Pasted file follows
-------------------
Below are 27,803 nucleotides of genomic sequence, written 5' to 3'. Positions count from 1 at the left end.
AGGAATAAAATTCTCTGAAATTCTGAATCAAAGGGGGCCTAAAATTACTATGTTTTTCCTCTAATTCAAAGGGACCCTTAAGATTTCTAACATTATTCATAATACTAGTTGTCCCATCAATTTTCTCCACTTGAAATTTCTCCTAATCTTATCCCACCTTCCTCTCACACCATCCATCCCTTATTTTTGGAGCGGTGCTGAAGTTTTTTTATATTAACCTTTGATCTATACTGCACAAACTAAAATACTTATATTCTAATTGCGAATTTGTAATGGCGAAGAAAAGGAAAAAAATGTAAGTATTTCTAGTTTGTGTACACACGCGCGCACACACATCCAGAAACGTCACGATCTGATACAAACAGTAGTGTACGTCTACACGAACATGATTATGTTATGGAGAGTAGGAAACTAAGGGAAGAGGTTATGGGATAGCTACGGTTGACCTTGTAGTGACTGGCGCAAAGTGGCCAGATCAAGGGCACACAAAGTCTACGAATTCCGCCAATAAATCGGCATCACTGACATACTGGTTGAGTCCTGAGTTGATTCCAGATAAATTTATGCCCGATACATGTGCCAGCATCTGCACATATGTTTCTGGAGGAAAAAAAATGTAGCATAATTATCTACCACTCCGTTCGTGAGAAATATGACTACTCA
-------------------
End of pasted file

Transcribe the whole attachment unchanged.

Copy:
Below are 27,803 nucleotides of genomic sequence, written 5' to 3'. Positions count from 1 at the left end.
AGGAATAAAATTCTCTGAAATTCTGAATCAAAGGGGGCCTAAAATTACTATGTTTTTCCTCTAATTCAAAGGGACCCTTAAGATTTCTAACATTATTCATAATACTAGTTGTCCCATCAATTTTCTCCACTTGAAATTTCTCCTAATCTTATCCCACCTTCCTCTCACACCATCCATCCCTTATTTTTGGAGCGGTGCTGAAGTTTTTTTATATTAACCTTTGATCTATACTGCACAAACTAAAATACTTATATTCTAATTGCGAATTTGTAATGGCGAAGAAAAGGAAAAAAATGTAAGTATTTCTAGTTTGTGTACACACGCGCGCACACACATCCAGAAACGTCACGATCTGATACAAACAGTAGTGTACGTCTACACGAACATGATTATGTTATGGAGAGTAGGAAACTAAGGGAAGAGGTTATGGGATAGCTACGGTTGACCTTGTAGTGACTGGCGCAAAGTGGCCAGATCAAGGGCACACAAAGTCTACGAATTCCGCCAATAAATCGGCATCACTGACATACTGGTTGAGTCCTGAGTTGATTCCAGATAAATTTATGCCCGATACATGTGCCAGCATCTGCACATATGTTTCTGGAGGAAAAAAAATGTAGCATAATTATCTACCACTCCGTTCGTGAGAAATATGACTACTCA